The Bicycle Race

Jim Meirose

The green summer apples litter the grass within the long U shaped driveway, all loose gravel, all dirt and stone.  Off you go in the sun, four of you racing around the gravel driveway, cutting in and out, sliding the corners, pedaling fast. Gravel is flying; dust kicks up; slamming slapping spinning sliding wheels. Fast, faster. At once the wheels tangle; two bikes go over in the curve of the U.  You’re thrown off; over the handlebars; your face hits the gravel; your face slides, slides. You stop, roll over and lie there. The jagged frame of your broken glasses juts into your brow. Bloody; bloody. One side of your face is ripped bloody. You stumble home—you are alone. In the snow white bathroom, you stand, bloody; bloody towels; bloody rags, red; all red. When Father arrives, you come out in the kitchen. Your good side is to him.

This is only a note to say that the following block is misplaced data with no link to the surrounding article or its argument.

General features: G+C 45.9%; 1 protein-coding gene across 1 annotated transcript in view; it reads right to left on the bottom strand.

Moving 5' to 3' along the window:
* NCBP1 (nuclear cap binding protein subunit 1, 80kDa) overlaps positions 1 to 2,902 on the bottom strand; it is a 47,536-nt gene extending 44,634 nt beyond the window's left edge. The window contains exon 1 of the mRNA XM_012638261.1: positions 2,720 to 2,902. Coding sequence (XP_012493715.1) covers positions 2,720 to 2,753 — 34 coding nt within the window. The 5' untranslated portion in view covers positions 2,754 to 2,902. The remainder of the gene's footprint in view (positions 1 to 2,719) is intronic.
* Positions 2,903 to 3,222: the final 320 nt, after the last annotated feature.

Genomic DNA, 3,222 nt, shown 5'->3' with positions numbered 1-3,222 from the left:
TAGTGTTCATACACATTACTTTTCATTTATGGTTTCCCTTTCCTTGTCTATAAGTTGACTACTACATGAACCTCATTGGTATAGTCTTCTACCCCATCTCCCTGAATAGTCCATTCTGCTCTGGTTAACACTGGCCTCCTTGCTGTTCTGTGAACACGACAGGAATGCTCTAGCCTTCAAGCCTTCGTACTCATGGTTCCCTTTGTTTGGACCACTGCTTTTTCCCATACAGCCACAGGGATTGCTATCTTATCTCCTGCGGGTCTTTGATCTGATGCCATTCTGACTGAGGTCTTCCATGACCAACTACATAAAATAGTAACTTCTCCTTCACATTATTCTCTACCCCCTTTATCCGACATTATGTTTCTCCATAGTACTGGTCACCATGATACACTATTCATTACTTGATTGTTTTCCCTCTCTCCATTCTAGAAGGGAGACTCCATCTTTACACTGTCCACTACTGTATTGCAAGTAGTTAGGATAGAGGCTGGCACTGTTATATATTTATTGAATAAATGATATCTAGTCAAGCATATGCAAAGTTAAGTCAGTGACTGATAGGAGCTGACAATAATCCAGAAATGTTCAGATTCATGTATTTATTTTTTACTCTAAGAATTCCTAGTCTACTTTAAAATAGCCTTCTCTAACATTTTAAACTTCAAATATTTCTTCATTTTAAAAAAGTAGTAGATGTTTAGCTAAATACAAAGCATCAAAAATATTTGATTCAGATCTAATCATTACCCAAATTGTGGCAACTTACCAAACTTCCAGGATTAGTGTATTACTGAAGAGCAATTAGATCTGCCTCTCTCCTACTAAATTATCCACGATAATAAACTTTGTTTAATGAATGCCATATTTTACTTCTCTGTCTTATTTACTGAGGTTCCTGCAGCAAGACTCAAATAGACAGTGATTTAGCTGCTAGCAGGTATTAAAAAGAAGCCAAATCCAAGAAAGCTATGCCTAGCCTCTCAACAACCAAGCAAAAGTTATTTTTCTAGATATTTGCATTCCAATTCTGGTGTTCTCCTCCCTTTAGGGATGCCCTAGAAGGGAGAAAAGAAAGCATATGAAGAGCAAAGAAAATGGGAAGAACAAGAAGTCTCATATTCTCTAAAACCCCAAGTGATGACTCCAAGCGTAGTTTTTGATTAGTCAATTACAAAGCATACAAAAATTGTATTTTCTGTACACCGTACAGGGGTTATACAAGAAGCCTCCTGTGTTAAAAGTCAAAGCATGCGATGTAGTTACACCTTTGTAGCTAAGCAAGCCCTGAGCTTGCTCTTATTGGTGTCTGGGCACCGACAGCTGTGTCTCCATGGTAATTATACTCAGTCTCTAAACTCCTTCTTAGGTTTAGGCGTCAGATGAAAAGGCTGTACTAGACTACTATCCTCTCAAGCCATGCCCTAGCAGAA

“Hello,” he says, taking off his coat. You turn slowly around, and he sees; seeing, his eyes pop wide, wider—he says “Jesus Christ, good God, son, what—what’d you do?”

A pause; locked eyes; more words; he yells with fists clenched; his eyes.

“What, in God’s name, did you do?”